Tabulated chemistry models are widely used to simulate large-scale turbulent fires in applications including energy generation and fire safety. Tabulation via piecewise Cartesian interpolation suffers from the curse-of-dimensionality, leading to a prohibitive exponential growth in parameters and memory usage as more dimensions are considered. Artificial neural networks (ANNs) have attracted attention for constructing surrogates for chemistry models due to their ability to perform high-dimensional approximation. However, due to well-known pathologies regarding the realization of suboptimal local minima during training, in practice they do not converge and provide unreliable accuracy. Partition of unity networks (POUnets) are a recently introduced family of ANNs which preserve notions of convergence while performing high-dimensional approximation, discovering a mesh-free partition of space which may be used to perform optimal polynomial approximation. In this work, we assess their performance with respect to accuracy and model complexity in reconstructing unstructured flamelet data representative of nonadiabatic pool fire models. Our results show that POUnets can provide the desirable accuracy of classical spline-based interpolants with the low memory footprint of traditional ANNs while converging faster to significantly lower errors than ANNs. For example, we observe POUnets obtaining target accuracies in two dimensions with 40 to 50 times less memory and roughly double the compression in three dimensions. We also address the practical matter of efficiently training accurate POUnets by studying convergence over key hyperparameters, the impact of partition/basis formulation, and the sensitivity to initialization.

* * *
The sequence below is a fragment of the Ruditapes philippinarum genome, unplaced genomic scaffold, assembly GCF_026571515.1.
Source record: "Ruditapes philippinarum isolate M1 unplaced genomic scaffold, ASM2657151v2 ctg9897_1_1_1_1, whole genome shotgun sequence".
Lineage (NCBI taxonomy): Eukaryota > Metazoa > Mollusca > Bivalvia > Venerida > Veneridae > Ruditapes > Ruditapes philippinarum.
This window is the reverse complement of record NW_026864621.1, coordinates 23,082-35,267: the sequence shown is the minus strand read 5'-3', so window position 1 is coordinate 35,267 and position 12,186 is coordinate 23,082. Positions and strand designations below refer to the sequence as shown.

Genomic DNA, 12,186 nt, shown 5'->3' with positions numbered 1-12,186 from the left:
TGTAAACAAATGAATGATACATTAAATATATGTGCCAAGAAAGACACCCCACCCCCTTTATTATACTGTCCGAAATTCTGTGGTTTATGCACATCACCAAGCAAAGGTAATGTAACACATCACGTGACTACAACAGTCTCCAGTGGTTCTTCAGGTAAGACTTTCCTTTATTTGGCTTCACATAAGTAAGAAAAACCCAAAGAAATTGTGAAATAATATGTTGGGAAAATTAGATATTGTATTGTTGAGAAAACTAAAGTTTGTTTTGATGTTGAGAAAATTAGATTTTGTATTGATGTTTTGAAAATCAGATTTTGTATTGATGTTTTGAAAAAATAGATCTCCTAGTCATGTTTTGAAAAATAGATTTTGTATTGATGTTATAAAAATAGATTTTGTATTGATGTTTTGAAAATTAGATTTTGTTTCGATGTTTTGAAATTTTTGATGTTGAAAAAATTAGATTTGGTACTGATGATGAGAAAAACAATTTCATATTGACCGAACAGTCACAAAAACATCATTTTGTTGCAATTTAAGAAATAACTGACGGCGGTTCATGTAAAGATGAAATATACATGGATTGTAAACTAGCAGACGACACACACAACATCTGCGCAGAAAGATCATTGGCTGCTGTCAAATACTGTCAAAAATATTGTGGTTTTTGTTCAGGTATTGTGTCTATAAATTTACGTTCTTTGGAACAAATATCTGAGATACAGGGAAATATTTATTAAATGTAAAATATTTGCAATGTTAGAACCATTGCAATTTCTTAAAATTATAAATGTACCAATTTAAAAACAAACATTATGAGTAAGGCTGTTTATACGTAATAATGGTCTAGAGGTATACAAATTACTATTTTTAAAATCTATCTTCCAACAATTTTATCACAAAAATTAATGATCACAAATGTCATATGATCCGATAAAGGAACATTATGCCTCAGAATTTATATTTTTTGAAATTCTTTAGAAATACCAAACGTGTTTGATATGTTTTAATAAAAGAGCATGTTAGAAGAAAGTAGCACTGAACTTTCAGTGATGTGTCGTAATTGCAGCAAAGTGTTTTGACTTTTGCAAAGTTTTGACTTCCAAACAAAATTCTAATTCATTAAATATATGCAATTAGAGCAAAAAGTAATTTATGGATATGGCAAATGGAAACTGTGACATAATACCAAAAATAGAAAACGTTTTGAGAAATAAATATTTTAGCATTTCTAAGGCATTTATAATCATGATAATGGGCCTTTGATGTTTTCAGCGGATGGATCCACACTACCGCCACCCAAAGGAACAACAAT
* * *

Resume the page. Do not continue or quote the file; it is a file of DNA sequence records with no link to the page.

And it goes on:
Physics-informed machine learning (PIML) has emerged as a promising new approach for simulating complex physical and biological systems that are governed by complex multiscale processes for which some data are also available. In some instances, the objective is to discover part of the hidden physics from the available data, and PIML has been shown to be particularly effective for such problems for which conventional methods may fail. Unlike commercial machine learning where training of deep neural networks requires big data, in PIML big data are not available. Instead, we can train such networks from additional information obtained by employing the physical laws and evaluating them at random points in the space-time domain. Such PIML integrates multimodality and multifidelity data with mathematical models, and implements them using neural networks or graph networks. Here, we review some of the prevailing trends in embedding physics into machine learning, using physics-informed neural networks (PINNs) based primarily on feed-forward neural networks and automatic differentiation. For more complex systems or systems of systems and unstructured data, graph neural networks (GNNs) present some distinct advantages, and here we review how physics-informed learning can be accomplished with GNNs based on graph exterior calculus to construct differential operators; we refer to these architectures as physics-informed graph networks (PIGNs). We present representative examples for both forward and inverse problems and discuss what advances are needed to scale up PINNs, PIGNs and more broadly GNNs for large-scale engineering problems.